Introduction

Mechanical properties of the materials can be obtained from destructive and non destructive testing. Non-destructive tests are mostly based on propagation speed using acoustic or ultrasonic waves and acoustic spectral analysis in which dynamic elastic properties can be estimated.

Destructive tests are based on the application of a force on the specimen until it fails: the stress to strain plot, the maximum force until failure and the distance displaced are recorded (^{Kollmann and Côté 1968}). According to ^{Mujika (2006}) mechanical properties, such as strength and stiffness, can be calculated using a range of test methods. In most cases 3-point bend and 4-point bend are suggested for prediction of flexural properties of the materials (^{Kumar and Murthy 2012}). These bending tests simulate tensile and compression stress on a wood specimen and its physical response behavior is monitored. According to ^{Chitchumnong et al. (1989}) the fundamental differences are the location of the maximum bending moment and maximum axial fiber stresses: the maximum stress occurs directly below the loading nose in three-point loading, but is spread out over the area between the loading noses in the four-point system.

There are several standard procedures for performing bending tests in order to obtain flexural strength and flexural modulus. However, ^{Brancheriau et al. (2002}b) advises that the values obtained by one method cannot be directly compared with those of other methods and so the bending properties have to be converted before using them and correctly compared with others from different references. Therefore, they have proposed a formula for converting the modulus of elasticity of wood obtained from 3-point (E_{3P}) to a 4-point bend-testing modulus (E_{4P}) taking into account the shear force influence and supports and loading head indentation effect. The 3-point bending test systematically underestimates the modulus of elasticity. This phenomenon is due to the fact that the shear effect and the indentation effect of the loading head and the supports are neglected. The measured deflection in 3-point bending is the result of axial strains, longitudinal shear and indentation. The influence of shear stresses depends on the value of the length to height ratio. The influence of indentation depends on the wood stiffness, the load level applied and the shape of the loading head and supports.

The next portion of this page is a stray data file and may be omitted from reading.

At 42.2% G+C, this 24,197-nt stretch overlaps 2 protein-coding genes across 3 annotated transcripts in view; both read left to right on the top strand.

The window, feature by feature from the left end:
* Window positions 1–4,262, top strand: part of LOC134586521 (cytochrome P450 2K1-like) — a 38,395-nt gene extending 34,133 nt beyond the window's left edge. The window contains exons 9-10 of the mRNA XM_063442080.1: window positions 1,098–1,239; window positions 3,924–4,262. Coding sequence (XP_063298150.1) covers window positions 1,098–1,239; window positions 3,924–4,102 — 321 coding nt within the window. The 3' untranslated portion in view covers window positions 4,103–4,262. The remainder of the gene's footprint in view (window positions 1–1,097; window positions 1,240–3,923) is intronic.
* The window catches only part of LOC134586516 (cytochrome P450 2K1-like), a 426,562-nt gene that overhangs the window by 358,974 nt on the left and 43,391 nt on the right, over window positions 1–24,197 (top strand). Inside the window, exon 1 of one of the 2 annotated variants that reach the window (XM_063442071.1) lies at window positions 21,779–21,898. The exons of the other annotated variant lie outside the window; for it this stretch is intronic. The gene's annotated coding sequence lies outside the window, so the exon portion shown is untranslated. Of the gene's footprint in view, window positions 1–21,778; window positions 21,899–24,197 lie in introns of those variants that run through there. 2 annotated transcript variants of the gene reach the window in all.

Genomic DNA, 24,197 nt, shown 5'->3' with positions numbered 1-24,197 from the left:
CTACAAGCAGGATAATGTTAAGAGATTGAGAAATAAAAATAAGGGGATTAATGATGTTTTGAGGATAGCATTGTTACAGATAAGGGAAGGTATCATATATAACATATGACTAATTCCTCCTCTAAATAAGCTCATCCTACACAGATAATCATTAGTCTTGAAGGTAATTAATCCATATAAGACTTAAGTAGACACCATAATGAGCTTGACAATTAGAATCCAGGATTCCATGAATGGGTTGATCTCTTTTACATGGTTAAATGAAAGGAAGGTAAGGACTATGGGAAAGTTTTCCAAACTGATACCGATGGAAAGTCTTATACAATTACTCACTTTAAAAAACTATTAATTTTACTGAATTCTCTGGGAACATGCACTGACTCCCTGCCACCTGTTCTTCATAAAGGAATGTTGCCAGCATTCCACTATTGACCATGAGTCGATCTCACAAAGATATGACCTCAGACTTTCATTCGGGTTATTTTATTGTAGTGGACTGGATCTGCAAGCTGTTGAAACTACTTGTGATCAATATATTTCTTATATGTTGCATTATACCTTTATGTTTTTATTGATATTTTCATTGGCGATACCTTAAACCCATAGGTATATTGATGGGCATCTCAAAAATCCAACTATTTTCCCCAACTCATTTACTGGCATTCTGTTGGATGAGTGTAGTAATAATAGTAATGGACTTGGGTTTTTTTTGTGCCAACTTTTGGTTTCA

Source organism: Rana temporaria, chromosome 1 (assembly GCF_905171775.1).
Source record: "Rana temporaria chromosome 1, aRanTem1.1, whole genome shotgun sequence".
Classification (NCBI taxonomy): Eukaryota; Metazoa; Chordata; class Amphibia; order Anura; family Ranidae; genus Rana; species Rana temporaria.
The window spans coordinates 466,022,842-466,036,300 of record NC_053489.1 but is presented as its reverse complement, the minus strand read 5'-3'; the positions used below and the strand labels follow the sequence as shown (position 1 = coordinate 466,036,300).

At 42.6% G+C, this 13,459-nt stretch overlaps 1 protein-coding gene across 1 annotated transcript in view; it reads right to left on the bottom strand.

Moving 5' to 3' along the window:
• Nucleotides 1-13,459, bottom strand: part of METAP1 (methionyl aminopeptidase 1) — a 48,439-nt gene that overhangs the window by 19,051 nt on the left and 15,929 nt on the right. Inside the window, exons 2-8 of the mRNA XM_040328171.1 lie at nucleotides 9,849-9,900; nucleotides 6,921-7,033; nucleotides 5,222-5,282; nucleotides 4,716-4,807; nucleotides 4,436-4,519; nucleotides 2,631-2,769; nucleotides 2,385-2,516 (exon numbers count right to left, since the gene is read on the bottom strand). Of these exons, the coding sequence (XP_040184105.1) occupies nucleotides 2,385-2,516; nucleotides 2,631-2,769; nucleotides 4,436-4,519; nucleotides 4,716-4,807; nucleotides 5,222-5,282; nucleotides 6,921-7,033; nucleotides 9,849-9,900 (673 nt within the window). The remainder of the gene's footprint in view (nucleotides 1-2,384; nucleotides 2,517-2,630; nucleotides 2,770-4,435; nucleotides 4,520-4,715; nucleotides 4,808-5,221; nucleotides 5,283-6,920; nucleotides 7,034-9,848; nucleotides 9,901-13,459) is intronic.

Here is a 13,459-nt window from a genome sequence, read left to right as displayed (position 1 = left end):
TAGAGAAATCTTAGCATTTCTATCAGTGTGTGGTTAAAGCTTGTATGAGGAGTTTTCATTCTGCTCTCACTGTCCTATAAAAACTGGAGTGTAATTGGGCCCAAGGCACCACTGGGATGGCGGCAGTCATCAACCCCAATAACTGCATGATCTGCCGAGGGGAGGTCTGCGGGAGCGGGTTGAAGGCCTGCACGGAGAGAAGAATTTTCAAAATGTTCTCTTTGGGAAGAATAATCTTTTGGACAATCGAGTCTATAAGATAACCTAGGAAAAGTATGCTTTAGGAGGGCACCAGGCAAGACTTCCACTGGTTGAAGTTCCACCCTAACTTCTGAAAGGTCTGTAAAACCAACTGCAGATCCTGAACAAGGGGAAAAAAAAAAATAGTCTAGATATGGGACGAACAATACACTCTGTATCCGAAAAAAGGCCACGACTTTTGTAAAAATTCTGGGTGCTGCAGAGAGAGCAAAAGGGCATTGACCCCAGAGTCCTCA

Several studies have investigated this issue in a range of materials. For instance, ^{Chitchumnong et al. (1989}) have compared mechanical properties of dental polymers using three- and four-point bend-testing. They reported that the values for flexural strength from the three-point bend test were always higher, suggesting that that parameter is dependent on the testing procedure. ^{Hayat and Suliman (1998}) have evaluated the mechanical properties of glass reinforced phenolic laminates using three-point bending and four-point bending tests. Flexural modulus and failure stress obtained by three-point were higher than those obtained in four-point bending tests for most of treatments. In regard to wood, few studies have been done.

^{Sales (1977}) has compared longitudinal modulus of elasticity obtained in 3-point and 4-point bending tests using three wood species: *Nauclea diderrichii* (Bilinga), *Copaifera letestui* (Gheombi) and *Entandrophragma cylindricum* (Sapelli). His experimental results show that E_{4p} is always higher than E_{3p}. Bilinga wood specimens present E_{4P} of 17024 MPa, a mean value ~36% higher than the E_{3p} (12543 MPa). The E_{4p} of Gheombi and Sapelli were, respectively 53,4% and 56,4% higher than E_{3p} mean values.

^{Riyanto and Gupta (1998}) have evaluated the shear strength in Douglas-fir by several methods, including three-point bending, four-point bending, five-point bending and torsion. They reported that the mean shear strength value obtained from the three-point bending test method (9,07 MPa) was 41% higher than the shear strength from the four-point bending test (6,44 MPa). In a more complex study, ^{Brancheriau et al. (2002}b) compared these two test methods proposing a crossing analytic formula from a 3-point bending modulus of elasticity to a 4-point bending one using experimental data. They showed a 3 point bending test under-estimates the modulus of elasticity value by about 19% in relation to a 4 point loading. The under-estimations, which lead to a 3 point bending test when the shear effect and the indentation effect are neglected, are valued respectively at 8% and 11%.

Results between flexural wood strength values obtained from three-point and four-point bending tests in wood were reported in few previous works (^{Gustafsson 2001}, ^{Yoshihara et al. 2003}, ^{Naylor et al. 2012}), but the comparison between these static tests still remains unclear. Considering that many databases present wood mechanical properties obtained via several methods, it is necessary to know the link between flexural wood strength values obtained from the two main methods. Thus, the aim of this study was to investigate the relationship between wood strength (MOR) obtained by 4- and 3-point bending tests in *Eucalyptus*. In addition, wood density, elastic modulus from dynamic tests were compared to resistance obtained from static tests for verifying whether the acoustic method, which is faster than classical tests, is able to provide information concerning resistance properties of the materials.